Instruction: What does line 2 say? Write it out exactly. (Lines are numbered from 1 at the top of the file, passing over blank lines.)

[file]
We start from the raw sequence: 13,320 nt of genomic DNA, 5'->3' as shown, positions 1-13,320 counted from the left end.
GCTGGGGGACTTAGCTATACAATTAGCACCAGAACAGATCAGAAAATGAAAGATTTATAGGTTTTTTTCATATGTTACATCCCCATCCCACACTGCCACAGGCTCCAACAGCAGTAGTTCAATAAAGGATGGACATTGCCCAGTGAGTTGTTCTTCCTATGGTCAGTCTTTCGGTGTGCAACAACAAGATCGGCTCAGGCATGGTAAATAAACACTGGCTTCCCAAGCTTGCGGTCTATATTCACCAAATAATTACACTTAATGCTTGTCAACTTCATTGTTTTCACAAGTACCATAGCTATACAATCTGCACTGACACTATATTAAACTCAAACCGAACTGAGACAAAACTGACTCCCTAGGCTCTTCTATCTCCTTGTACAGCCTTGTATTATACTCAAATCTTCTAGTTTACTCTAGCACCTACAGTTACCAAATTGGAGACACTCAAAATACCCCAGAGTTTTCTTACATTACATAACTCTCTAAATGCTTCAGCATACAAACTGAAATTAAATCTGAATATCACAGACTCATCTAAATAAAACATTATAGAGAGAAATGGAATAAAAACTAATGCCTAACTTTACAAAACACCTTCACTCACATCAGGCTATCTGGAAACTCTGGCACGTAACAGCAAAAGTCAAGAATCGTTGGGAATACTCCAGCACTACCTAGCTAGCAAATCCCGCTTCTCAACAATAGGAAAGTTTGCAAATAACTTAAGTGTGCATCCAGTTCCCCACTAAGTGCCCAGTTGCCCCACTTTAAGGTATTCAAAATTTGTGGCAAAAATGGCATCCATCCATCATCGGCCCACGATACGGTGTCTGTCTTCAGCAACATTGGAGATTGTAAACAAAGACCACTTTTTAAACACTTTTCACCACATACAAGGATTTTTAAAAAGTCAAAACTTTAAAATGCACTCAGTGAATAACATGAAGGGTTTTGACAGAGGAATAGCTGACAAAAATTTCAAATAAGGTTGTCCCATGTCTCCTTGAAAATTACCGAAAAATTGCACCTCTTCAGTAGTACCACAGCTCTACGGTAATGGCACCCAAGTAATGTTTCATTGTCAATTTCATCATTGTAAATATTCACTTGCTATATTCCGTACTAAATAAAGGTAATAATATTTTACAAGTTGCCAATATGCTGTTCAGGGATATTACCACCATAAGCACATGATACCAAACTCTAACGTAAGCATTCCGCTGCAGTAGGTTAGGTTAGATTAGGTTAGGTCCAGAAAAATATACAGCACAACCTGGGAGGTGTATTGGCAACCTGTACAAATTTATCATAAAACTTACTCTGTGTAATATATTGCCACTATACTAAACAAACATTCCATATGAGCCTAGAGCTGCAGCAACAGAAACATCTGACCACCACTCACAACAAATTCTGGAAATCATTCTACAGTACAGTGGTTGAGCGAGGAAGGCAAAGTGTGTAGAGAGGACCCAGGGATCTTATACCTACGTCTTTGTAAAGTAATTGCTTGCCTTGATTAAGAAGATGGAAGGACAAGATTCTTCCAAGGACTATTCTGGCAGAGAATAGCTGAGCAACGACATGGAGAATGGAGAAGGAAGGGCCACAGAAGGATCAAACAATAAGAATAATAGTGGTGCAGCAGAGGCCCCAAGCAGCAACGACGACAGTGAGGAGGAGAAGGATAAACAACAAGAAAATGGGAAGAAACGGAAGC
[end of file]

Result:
GCTGGGGGACTTAGCTATACAATTAGCACCAGAACAGATCAGAAAATGAAAGATTTATAGGTTTTTTTCATATGTTACATCCCCATCCCACACTGCCACAGGCTCCAACAGCAGTAGTTCAATAAAGGATGGACATTGCCCAGTGAGTTGTTCTTCCTATGGTCAGTCTTTCGGTGTGCAACAACAAGATCGGCTCAGGCATGGTAAATAAACACTGGCTTCCCAAGCTTGCGGTCTATATTCACCAAATAATTACACTTAATGCTTGTCAACTTCATTGTTTTCACAAGTACCATAGCTATACAATCTGCACTGACACTATATTAAACTCAAACCGAACTGAGACAAAACTGACTCCCTAGGCTCTTCTATCTCCTTGTACAGCCTTGTATTATACTCAAATCTTCTAGTTTACTCTAGCACCTACAGTTACCAAATTGGAGACACTCAAAATACCCCAGAGTTTTCTTACATTACATAACTCTCTAAATGCTTCAGCATACAAACTGAAATTAAATCTGAATATCACAGACTCATCTAAATAAAACATTATAGAGAGAAATGGAATAAAAACTAATGCCTAACTTTACAAAACACCTTCACTCACATCAGGCTATCTGGAAACTCTGGCACGTAACAGCAAAAGTCAAGAATCGTTGGGAATACTCCAGCACTACCTAGCTAGCAAATCCCGCTTCTCAACAATAGGAAAGTTTGCAAATAACTTAAGTGTGCATCCAGTTCCCCACTAAGTGCCCAGTTGCCCCACTTTAAGGTATTCAAAATTTGTGGCAAAAATGGCATCCATCCATCATCGGCCCACGATACGGTGTCTGTCTTCAGCAACATTGGAGATTGTAAACAAAGACCACTTTTTAAACACTTTTCACCACATACAAGGATTTTTAAAAAGTCAAAACTTTAAAATGCACTCAGTGAATAACATGAAGGGTTTTGACAGAGGAATAGCTGACAAAAATTTCAAATAAGGTTGTCCCATGTCTCCTTGAAAATTACCGAAAAATTGCACCTCTTCAGTAGTACCACAGCTCTACGGTAATGGCACCCAAGTAATGTTTCATTGTCAATTTCATCATTGTAAATATTCACTTGCTATATTCCGTACTAAATAAAGGTAATAATATTTTACAAGTTGCCAATATGCTGTTCAGGGATATTACCACCATAAGCACATGATACCAAACTCTAACGTAAGCATTCCGCTGCAGTAGGTTAGGTTAGATTAGGTTAGGTCCAGAAAAATATACAGCACAACCTGGGAGGTGTATTGGCAACCTGTACAAATTTATCATAAAACTTACTCTGTGTAATATATTGCCACTATACTAAACAAACATTCCATATGAGCCTAGAGCTGCAGCAACAGAAACATCTGACCACCACTCACAACAAATTCTGGAAATCATTCTACAGTACAGTGGTTGAGCGAGGAAGGCAAAGTGTGTAGAGAGGACCCAGGGATCTTATACCTACGTCTTTGTAAAGTAATTGCTTGCCTTGATTAAGAAGATGGAAGGACAAGATTCTTCCAAGGACTATTCTGGCAGAGAATAGCTGAGCAACGACATGGAGAATGGAGAAGGAAGGGCCACAGAAGGATCAAACAATAAGAATAATAGTGGTGCAGCAGAGGCCCCAAGCAGCAACGACGACAGTGAGGAGGAGAAGGATAAACAACAAGAAAATGGGAAGAAACGGAAGC